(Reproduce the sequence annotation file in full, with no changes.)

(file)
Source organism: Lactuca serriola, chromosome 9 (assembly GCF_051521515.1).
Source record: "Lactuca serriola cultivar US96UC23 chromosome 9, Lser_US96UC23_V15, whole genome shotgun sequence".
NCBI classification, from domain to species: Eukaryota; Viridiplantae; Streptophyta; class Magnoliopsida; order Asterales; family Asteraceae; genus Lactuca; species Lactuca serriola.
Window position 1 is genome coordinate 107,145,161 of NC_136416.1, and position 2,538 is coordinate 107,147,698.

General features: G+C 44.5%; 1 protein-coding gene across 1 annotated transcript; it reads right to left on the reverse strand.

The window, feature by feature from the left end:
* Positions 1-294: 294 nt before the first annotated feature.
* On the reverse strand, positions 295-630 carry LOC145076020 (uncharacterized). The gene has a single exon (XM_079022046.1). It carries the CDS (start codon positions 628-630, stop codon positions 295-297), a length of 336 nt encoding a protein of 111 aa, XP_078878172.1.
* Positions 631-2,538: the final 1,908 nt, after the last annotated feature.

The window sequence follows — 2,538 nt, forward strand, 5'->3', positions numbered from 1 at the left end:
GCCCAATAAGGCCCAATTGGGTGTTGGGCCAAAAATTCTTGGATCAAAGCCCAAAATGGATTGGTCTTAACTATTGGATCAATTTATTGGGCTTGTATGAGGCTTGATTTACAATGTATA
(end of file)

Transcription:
Source organism: Lactuca serriola, chromosome 9 (assembly GCF_051521515.1).
Source record: "Lactuca serriola cultivar US96UC23 chromosome 9, Lser_US96UC23_V15, whole genome shotgun sequence".
NCBI classification, from domain to species: Eukaryota; Viridiplantae; Streptophyta; class Magnoliopsida; order Asterales; family Asteraceae; genus Lactuca; species Lactuca serriola.
Window position 1 is genome coordinate 107,145,161 of NC_136416.1, and position 2,538 is coordinate 107,147,698.

General features: G+C 44.5%; 1 protein-coding gene across 1 annotated transcript; it reads right to left on the reverse strand.

The window, feature by feature from the left end:
* Positions 1-294: 294 nt before the first annotated feature.
* On the reverse strand, positions 295-630 carry LOC145076020 (uncharacterized). The gene has a single exon (XM_079022046.1). It carries the CDS (start codon positions 628-630, stop codon positions 295-297), a length of 336 nt encoding a protein of 111 aa, XP_078878172.1.
* Positions 631-2,538: the final 1,908 nt, after the last annotated feature.

The window sequence follows — 2,538 nt, forward strand, 5'->3', positions numbered from 1 at the left end:
GCCCAATAAGGCCCAATTGGGTGTTGGGCCAAAAATTCTTGGATCAAAGCCCAAAATGGATTGGTCTTAACTATTGGATCAATTTATTGGGCTTGTATGAGGCTTGATTTACAATGTATA